Tester to help carry vets portion of jobs package

Associated Press

by Matt Gouras

U.S. Sen. Jon Tester, heading into a tough re-election battle, announced Friday that he is taking a leading role in moving a portion of the president's jobs agenda that includes a new tax credit for businesses that hire unemployed veterans.

Tester, a Democrat, said he will help shepherd the measure through the Senate next week. Tester said the help for veterans will have bipartisan support, unlike other pieces of President Barack Obama's jobs agenda that have so far languished.

"It is shameful that vets returning from Iraq and Afghanistan have a higher unemployment rate than the rest of America," said Tester, who has made veterans' issues a hallmark of his first term. "I am calling on my colleagues on both sides of the aisle to quickly pass this bill because our veterans deserve no less."

U.S. Sen. Max Baucus, another Montana Democrat, has previously backed the tax credits for hiring vets and quickly endorsed the plan.

Politics percolated after it was announced that Tester and two other Democrats facing 2012 re-election battles would be carrying the popular portion of the president's jobs package.

Republican U.S. Rep. Denny Rehberg, challenging Tester in what many expect to be one of the biggest Senate races in the nation, was cool toward Tester's involvement with the president's jobs package for vets while remaining supportive of the general idea.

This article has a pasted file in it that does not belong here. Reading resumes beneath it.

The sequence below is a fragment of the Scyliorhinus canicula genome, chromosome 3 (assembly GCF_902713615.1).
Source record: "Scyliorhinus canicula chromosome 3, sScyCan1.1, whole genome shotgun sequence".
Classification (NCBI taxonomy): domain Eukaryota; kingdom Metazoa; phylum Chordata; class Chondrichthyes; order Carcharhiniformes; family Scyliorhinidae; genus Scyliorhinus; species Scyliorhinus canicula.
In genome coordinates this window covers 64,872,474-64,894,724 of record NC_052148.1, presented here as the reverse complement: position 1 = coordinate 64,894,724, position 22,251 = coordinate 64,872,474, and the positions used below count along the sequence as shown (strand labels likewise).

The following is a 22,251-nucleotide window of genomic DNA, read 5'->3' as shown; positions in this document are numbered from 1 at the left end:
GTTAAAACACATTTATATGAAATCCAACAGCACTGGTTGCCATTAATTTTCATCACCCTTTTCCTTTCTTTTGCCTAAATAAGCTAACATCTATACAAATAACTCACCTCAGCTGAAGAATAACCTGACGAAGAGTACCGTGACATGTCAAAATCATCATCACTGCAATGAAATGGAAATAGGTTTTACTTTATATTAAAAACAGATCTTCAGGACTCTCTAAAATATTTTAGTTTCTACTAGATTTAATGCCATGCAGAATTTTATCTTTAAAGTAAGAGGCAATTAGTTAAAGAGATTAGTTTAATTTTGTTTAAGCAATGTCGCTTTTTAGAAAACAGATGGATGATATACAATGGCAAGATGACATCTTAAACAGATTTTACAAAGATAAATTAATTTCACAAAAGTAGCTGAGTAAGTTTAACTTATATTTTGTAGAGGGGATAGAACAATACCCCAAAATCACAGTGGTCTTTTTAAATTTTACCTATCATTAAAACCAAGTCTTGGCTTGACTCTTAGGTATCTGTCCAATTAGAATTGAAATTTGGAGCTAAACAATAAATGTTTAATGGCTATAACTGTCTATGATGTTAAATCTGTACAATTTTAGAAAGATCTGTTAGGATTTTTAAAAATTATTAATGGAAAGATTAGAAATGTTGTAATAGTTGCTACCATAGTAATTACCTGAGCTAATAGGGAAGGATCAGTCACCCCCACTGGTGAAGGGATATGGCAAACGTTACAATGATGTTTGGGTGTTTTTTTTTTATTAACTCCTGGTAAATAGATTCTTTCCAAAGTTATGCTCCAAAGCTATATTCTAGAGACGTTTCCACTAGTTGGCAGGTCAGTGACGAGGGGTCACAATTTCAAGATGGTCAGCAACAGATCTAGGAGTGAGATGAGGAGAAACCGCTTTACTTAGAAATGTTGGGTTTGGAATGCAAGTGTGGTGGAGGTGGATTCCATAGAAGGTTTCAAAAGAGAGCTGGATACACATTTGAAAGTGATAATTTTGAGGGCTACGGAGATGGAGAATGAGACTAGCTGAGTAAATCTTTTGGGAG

Rehberg's office also pointed out that the Republican-led House has already passed several components of the package aimed at helping unemployed vets, such as counseling assistance for military personnel leaving the service and education assistance.

"Denny helped pass legislation like this nearly a month ago," said his spokesman Jed Link.

The biggest piece of the new proposal would give, through new tax credits, as much as $5,600 to businesses that hire an unemployed veteran, and $9,600 for hiring an injured vet. It also melds in past proposals from both sides of the aisle.

Baucus noted that 20 percent of Iraq and Afghanistan veterans are unemployed.

"This bill will make it easier for businesses to hire veterans and help make veterans more competitive in the job market. It's a win for our economy and the right thing to do for our veterans," Baucus said.

Tester said the bill will make it easier for veterans to get civilian certifications for certain jobs, such as truck drivers and engineers. The senator also said the proposal will make sure that military experience counts in the civilian fields. Tester said federal agencies, such as the Department of Transportation, would come out with new guideline to help states change their individual certification requirements.